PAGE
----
Sitting in judgement

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Sitting in judgement

Richard Hough considers the recent case of Dr Bawa-Garba and the Government’s review into the charge of gross negligence manslaughter.

A recent High Court decision involving a practising healthcare professional has led to a Government review of the application of the law surrounding malpractice by healthcare professionals.

In 2011, Dr Hadiza Bawa-Garba treated 6-year-old Jack Adcock at Leicester Royal Infirmary. During a 13-hour double shift and contending with various system failures at the hospital, the junior paediatric doctor made a number of mistakes in relation to Jack’s treatment, which ultimately led to his death. In November 2015, Dr Bawa-Garba was convicted of gross negligence manslaughter and received a suspended two-year prison sentence.

In addition to the criminal trial, the General Medical Council (GMC) inevitably brought fitness to practise proceedings against Dr Bawa-Garba and, in February 2017, the Medical Practitioner Tribunal Service (MPTS) imposed a 12 month suspension, deciding that it would not be appropriate to remove the doctor from its register.

However, the GMC appealed the tribunal’s decision and, on 25 January 2018, the High Court overturned the MPTS’s decision, ruling that Dr Bawa-Garba must be removed from the GMC register – a judgment which has caused a great deal of concern amongst healthcare professionals generally.

This case serves as a stark reminder that individual healthcare professionals may personally face criminal liability if they make mistakes, and it appears at times that little consideration is given by the regulators or the courts to the inevitable stress of working in an environment that is straining under operational and/or financial pressures.

In fact, in upholding the GMC’s appeal to have Dr Bawa-Garba struck off the register, the High Court considered that the MPTS had given too much consideration to the doctor’s working environment, and that the tribunal should have respected the verdict of the jury in the criminal trial.

Perception problem

Worryingly, many reports stated that Dr Bawa- Garba’s written reflections in her e-portfolio were used as evidence against her in the proceedings. As those pharmacists who undertake regular CPD may well be aware, the reflective process of CPD is intended to encourage healthcare professionals to learn from their mistakes and to help identify where improvements can be made in practise. But if these records are used by those who sit in judgement on them in disciplinary (or even criminal) proceedings, it will inevitably foster a culture of concealing errors and deficiencies in practise.

Dr Bawa-Garba’s defence team has clarified that such reports were misleading and that her e-portfolio was not used as evidence. However, the issue at hand is one of perception within the profession, rather than legal technicalities.

The widespread coverage of this case illustrates the sense of unfairness felt by healthcare professionals, who have so far collectively raised £366,289 in a crowdfunding petition to help her fund an appeal of the High Court’s decision.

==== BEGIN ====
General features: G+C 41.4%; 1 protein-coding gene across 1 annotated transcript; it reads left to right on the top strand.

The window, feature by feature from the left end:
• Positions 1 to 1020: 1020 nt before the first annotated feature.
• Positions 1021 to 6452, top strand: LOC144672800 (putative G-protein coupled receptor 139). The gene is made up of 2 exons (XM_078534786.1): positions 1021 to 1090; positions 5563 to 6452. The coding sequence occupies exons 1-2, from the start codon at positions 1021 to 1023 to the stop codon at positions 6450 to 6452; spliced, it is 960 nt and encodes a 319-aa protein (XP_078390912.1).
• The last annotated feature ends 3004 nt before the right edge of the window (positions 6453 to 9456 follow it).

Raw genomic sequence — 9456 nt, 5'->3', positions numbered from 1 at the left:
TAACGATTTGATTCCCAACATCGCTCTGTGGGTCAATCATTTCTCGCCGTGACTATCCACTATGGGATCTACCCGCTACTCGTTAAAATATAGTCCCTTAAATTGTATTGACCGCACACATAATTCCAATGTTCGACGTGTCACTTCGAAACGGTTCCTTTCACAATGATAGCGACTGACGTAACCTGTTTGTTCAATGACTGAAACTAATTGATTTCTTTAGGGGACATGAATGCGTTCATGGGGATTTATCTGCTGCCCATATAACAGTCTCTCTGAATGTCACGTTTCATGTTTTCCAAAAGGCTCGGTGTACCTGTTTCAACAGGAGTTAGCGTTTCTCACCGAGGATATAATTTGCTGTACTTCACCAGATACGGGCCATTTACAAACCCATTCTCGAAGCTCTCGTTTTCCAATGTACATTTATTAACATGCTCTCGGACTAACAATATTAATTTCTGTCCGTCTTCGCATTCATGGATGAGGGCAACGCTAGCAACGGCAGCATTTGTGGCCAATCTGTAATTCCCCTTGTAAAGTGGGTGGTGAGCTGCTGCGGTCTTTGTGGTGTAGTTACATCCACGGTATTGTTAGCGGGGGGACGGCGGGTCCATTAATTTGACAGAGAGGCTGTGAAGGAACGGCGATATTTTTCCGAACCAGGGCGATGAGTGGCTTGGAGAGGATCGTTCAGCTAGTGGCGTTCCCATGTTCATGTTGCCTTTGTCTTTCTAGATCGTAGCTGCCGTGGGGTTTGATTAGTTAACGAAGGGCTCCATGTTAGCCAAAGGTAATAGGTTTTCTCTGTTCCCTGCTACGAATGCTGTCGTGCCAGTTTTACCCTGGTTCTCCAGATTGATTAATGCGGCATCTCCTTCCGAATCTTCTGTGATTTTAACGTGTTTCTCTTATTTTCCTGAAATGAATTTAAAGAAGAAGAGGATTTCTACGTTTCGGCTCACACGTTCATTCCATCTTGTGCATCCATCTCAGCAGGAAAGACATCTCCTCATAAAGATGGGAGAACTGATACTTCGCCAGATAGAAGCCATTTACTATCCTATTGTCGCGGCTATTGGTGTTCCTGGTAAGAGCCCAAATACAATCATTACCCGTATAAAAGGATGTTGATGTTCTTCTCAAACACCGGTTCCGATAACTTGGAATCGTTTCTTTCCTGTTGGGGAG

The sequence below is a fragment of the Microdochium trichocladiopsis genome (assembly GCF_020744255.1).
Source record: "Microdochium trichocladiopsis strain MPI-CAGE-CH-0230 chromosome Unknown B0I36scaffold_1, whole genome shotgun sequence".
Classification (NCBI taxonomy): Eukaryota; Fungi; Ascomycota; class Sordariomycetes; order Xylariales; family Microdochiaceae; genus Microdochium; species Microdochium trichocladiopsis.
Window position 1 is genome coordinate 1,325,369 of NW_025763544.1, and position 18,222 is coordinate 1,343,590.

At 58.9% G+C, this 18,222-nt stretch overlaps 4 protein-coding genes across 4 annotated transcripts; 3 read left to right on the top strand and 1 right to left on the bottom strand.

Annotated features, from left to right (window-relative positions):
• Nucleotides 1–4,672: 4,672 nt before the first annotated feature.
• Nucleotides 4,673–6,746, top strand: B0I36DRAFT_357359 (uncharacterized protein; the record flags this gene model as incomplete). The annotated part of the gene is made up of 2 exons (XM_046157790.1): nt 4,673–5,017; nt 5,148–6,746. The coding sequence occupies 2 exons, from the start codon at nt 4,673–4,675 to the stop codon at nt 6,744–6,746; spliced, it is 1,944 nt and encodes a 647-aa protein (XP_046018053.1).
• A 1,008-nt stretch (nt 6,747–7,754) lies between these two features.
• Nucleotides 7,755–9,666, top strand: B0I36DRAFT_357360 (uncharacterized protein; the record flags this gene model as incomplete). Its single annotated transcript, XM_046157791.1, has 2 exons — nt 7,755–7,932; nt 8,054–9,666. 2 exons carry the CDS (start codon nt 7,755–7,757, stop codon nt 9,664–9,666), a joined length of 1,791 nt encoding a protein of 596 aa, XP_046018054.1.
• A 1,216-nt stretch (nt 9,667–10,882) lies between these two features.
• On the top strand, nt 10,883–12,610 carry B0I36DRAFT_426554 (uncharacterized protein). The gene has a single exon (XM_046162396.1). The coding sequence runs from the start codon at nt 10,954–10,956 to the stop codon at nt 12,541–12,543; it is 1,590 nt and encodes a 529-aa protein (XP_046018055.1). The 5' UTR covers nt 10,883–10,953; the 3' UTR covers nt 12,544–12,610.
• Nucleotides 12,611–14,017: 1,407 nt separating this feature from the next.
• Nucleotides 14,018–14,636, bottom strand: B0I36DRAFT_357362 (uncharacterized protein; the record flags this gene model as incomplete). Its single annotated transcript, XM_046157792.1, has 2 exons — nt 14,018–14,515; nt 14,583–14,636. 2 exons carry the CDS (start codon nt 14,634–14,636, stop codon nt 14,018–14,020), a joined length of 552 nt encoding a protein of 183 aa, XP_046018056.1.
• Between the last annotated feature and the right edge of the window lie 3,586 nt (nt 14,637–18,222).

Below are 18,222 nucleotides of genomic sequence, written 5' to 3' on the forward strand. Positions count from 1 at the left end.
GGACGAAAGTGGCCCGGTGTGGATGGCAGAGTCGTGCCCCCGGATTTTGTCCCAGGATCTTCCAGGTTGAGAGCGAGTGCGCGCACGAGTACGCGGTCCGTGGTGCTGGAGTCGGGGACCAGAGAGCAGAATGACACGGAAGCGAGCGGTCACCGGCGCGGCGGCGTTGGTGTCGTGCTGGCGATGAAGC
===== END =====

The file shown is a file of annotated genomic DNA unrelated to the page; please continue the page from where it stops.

In response, the Government has announced a rapid review into the application of gross negligence manslaughter in healthcare, to be led by Jeremy Hunt’s senior clinical advisor, Professor Sir Norman Williams. The GMC’s chair, Professor Sir Terence Stephenson, has also announced that the GMC will conduct its own review to look at the wider issues around medical manslaughter, including the consistency applied and the role that reflection should take in such investigations.

Clarity sought

While the GMC and the Government’s respective responses to this matter are welcome, it is unclear whether these reviews will actually help individual practitioners to know where they stand in terms of mistakes and liability.

There have been suggestions that the Government may look to create a statutory offence for gross negligence manslaughter rather than relying on the common law offence, which has developed over the years through the courts; this may create more certainty but it would likely take several years to come to fruition.

In addition, the Government may seek to avoid any indication that prosecutors should give greater weight to the demanding environment in which healthcare professionals often work, as this could be construed as an acknowledgement that the NHS is currently under such pressure that the safety of patients is inherently being put at risk.

General Pharmaceutical Council’s (GPhC) chief executive, Duncan Rudkin, has announced that the GPhC will actively engage with Professor Williams’ rapid review, acknowledging the concerns that Dr Bawa- Garba’s case has brought to light. In an effort to reassure pharmacy professionals, the GPhC has made it clear that it will not ask registrants to record the content of peer discussions in the reflective process of CPD, but rather to record how such discussions have benefited their practise.

Rudkin expressed that professional development records should not include identifying details of patients, which should alleviate some concerns over the records being used as evidence in disciplinary matters where a patient has suffered harm. Further, he stressed that only the most serious of cases are likely to lead to a GPhC’s fitness to practise investigation, stating that a “single dispensing error would only be taken forward if there were other aggravating factors”.

The GPhC’s standpoint on these matters certainly appears to be more reassuring than the GMC’s unrelenting pursuit of Dr Bawa-Garba, but pharmacy professionals will undoubtedly be eager to follow the development of the GMC and Government reviews. 

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